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Benefits for people in work

Universal Credit

Universal Credit (UC) will eventually replace Working Tax Credit.

UC is currently being rolled out to certain areas across the UK. Depending on where you live and what your personal circumstances are, you might be able to claim UC instead of Working Tax Credit.

To see if you live in a UC area, follow these steps:

Read more about UC.

Extra money for people in work

If you are working, you may still be able to get benefits or tax credits if you are on a low income. It does not matter whether you are working for someone else or self-employed. The benefits you can get depend on your circumstances, your earnings and other money you have coming in, and on how many hours you work each week. There are different benefits for people who work less than 16 hours a week and for people who work 16 hours or more.

Working out how many hours you work

If you have more than one job, you should add the hours from both jobs together. If the number of hours you work changes from week to week, your benefit will depend on your average hours. 

If you work less than 16 hours

If you work less than 16 hours a week, you may be able to claim Income Support or Jobseeker’s Allowance. However, if you have a partner who lives with you and works 24 hours a week or more, you will not be able to claim these benefits. Your partner may be able to claim Working Tax Credit instead. This applies whether your partner is lesbian, gay or heterosexual and whether you are married, in a civil partnership or just living together.

You could also be entitled to some Housing Benefit and Council Tax Reduction to help with the costs of rent and Council Tax. If you have children, you can claim Child Tax Credit and Child Benefit. You can get these benefits whether or not you do any work. You may also be able to get help such as free prescriptions, free school meals, help with the costs of a new baby or help with funeral costs, depending on the benefits or tax credits you get and your income.

If you work 16 hours or more a week

If you work 16 hours or more a week, you may be entitled to Working Tax Credit. This will depend on your circumstances and how much money you have coming in. You may also be entitled to other benefits, for example, if you are on a low income you could get some Housing Benefit and Council Tax Reduction to help with rent and Council Tax.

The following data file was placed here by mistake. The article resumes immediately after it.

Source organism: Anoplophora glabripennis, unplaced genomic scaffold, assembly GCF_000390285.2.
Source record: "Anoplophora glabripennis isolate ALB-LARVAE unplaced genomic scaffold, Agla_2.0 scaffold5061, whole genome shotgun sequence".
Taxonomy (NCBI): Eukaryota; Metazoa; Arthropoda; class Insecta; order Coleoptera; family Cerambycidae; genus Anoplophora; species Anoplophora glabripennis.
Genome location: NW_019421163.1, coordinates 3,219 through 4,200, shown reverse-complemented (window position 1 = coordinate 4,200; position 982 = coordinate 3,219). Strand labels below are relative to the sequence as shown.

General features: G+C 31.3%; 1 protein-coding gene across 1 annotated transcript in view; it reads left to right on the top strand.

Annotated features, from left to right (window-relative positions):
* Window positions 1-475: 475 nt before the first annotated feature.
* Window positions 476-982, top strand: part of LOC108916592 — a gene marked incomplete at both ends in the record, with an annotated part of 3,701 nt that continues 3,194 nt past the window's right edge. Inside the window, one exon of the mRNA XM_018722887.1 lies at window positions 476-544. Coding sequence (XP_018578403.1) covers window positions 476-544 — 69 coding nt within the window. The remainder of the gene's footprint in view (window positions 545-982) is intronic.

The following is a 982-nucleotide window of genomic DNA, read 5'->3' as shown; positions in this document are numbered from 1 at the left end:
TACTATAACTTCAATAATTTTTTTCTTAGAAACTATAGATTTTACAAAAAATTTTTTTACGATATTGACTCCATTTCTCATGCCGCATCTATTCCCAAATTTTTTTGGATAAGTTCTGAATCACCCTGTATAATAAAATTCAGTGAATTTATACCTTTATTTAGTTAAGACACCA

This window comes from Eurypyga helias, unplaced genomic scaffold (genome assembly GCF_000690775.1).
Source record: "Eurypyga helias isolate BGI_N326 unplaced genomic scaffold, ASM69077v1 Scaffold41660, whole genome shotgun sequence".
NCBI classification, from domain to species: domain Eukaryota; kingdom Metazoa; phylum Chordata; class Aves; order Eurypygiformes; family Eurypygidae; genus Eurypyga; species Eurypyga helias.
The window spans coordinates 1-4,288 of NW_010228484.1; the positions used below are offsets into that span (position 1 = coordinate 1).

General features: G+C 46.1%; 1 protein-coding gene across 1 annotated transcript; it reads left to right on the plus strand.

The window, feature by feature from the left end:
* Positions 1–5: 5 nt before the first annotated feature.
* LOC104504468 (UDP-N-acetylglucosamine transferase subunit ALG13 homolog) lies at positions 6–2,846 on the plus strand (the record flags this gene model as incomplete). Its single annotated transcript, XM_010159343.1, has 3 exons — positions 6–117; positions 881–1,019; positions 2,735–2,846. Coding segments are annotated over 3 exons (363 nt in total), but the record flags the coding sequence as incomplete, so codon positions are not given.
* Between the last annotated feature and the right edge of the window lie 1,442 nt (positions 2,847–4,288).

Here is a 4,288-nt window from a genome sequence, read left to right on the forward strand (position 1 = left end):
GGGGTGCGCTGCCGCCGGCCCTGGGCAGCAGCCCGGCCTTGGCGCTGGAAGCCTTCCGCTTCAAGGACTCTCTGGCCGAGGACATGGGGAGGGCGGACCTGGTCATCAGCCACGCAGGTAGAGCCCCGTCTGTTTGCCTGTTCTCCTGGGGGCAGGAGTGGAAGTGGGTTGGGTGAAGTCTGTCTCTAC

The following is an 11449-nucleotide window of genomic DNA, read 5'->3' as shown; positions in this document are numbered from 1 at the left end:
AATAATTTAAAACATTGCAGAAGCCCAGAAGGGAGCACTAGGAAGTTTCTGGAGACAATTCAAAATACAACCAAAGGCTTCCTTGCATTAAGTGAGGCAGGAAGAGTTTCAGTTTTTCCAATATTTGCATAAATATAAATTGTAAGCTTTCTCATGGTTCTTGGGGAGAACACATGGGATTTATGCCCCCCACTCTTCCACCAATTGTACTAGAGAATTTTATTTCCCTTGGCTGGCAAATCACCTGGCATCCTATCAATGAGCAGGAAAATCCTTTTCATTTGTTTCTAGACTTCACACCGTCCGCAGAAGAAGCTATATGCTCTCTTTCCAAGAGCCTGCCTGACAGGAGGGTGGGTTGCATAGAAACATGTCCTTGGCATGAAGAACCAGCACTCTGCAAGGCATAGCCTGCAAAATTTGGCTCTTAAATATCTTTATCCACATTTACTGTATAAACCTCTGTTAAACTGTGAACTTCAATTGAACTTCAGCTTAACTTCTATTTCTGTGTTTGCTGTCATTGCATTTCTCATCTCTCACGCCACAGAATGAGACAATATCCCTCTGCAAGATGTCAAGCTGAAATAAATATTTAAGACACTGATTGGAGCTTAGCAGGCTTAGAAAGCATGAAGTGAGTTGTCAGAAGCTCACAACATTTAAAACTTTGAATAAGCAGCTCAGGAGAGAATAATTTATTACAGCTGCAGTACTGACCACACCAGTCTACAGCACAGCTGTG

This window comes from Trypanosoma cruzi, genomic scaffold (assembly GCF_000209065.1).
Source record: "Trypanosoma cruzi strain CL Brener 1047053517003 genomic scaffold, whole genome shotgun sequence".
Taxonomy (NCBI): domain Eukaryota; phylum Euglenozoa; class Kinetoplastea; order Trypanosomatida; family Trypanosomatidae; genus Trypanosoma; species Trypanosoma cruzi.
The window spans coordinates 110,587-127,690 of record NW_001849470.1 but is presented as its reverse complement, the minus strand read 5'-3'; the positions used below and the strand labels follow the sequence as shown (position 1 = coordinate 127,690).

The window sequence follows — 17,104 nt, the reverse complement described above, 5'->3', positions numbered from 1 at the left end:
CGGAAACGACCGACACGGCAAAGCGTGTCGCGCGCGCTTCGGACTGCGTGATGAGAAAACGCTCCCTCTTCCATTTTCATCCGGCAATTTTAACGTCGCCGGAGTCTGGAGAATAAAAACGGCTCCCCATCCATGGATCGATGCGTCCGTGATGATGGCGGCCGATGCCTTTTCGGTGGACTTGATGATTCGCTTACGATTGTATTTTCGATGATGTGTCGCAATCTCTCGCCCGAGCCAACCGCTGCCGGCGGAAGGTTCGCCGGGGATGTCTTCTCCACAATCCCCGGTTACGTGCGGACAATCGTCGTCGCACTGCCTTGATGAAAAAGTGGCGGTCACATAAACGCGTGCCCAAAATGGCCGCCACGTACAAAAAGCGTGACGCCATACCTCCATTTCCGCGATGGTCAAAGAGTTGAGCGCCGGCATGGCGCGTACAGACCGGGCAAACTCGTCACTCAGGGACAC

If you have children, you can claim Child Benefit and you may also be entitled to some Child Tax Credit. You do not have to be working to get Child Tax Credit, but your earnings will affect the amount you get. You may also be entitled to other help such as free prescriptions, help with the costs of a new baby or help with funeral costs.

Help when you start work

You may be able to get some help with the costs of starting work if you:

  • you start a new job
  • you increase your hours or wages
  • you go back to work after being sick or disabled.

Some kinds of help will depend on how long you have been unemployed, and some types of help are only for people on certain government schemes or training. If you want to find out what help you can get, you should ask at the Jobcentre.

Help with rent and Council Tax when you start work

When you start a new job, or increase your hours or wages, so that you come off certain out-of-work benefits, you may continue to get Housing Benefit and Council Tax Reduction paid at the same rate for the first four weeks of your new work arrangements. This extra benefit is known as ‘extended payments or extended reductions’.

To qualify you must have been getting one of the following for at least 26 weeks before the change in your working circumstances:

  • Income Support
  • income-based Jobseeker’s Allowance
  • income-related Employment and Support Allowance
  • Contributory Employment and Support Allowance
  • Severe Disablement Allowance
  • Incapacity Benefit

You can also get an extended payment if these benefits have stopped because your partner got a new job or increased their hours or wages.

You must tell your local authority about your new job or increase in hours or pay within four weeks of it starting. If you are on a low income and will still be entitled to some Housing Benefit or Council Tax Reduction in your new job, you can carry on getting the benefit.

For more information about Housing Benefit, see Help with your rent - Housing Benefit, and for more information about Council Tax Reduction, see Council tax Reduction – what you need to know.

Help with mortgage interest when you start work

If you are getting help with housing costs paid with your Income Support, income-based Jobseeker’s Allowance or income-related Employment and Support Allowance, you may be able to get this paid for the first four weeks that you are in work, or increase your hours. This is called the ‘mortgage interest run-on’.

You must have been getting Income Support, income-based Jobseeker’s Allowance or income-related Employment and Support Allowance for at least 26 weeks, and you (or your partner) must have taken up a job, or increased your hours, so that you are no longer entitled to these benefits.

You should let the benefits office or Jobcentre know that you are starting full-time work as soon as possible.

Get more help

If you need more help, speak to an adviser at your Local Citizens Advice.

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